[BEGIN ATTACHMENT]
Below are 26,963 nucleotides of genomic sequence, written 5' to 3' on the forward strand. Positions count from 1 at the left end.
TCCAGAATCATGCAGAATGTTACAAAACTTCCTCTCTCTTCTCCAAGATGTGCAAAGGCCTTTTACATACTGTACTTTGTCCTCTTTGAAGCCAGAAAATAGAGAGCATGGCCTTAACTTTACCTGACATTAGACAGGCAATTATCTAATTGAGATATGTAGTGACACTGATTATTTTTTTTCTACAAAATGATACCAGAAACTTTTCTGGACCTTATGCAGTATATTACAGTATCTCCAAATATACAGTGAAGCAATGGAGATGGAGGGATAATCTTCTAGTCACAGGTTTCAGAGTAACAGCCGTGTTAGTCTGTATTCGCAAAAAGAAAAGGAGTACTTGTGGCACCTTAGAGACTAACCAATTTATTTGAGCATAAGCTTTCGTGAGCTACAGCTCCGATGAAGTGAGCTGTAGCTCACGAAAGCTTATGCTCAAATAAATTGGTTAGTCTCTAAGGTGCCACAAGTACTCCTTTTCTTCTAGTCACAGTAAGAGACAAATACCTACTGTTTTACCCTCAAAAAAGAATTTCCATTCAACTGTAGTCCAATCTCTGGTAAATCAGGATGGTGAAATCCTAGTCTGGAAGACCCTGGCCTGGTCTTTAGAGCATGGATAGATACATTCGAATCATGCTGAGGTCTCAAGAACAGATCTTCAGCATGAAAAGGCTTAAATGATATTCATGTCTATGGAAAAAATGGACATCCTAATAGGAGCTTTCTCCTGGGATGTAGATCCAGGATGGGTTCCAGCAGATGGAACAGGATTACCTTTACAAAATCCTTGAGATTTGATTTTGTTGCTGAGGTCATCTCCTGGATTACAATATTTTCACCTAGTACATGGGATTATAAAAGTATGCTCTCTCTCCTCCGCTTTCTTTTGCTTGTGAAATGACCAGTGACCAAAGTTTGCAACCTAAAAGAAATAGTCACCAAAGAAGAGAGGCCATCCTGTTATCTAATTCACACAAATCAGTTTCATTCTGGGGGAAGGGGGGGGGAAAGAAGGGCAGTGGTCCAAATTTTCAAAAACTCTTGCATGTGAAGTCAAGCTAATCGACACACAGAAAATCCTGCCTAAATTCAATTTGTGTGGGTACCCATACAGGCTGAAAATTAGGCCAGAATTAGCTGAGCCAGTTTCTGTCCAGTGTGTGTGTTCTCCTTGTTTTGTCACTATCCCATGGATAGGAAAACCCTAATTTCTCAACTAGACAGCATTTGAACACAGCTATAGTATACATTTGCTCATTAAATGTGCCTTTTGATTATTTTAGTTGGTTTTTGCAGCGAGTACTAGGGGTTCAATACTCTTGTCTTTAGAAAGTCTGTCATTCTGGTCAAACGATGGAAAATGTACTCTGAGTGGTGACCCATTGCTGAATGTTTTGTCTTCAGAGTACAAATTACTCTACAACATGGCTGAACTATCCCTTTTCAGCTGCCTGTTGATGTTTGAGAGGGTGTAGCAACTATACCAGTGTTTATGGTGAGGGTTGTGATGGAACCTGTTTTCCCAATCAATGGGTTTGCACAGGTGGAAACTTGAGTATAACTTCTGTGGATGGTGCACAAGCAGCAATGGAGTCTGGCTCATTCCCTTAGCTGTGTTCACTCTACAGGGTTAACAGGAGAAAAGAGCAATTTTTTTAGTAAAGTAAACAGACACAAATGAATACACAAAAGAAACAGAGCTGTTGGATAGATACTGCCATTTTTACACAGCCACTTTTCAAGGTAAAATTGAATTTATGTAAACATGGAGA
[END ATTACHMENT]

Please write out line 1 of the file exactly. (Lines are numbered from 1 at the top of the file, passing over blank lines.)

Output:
Below are 26,963 nucleotides of genomic sequence, written 5' to 3' on the forward strand. Positions count from 1 at the left end.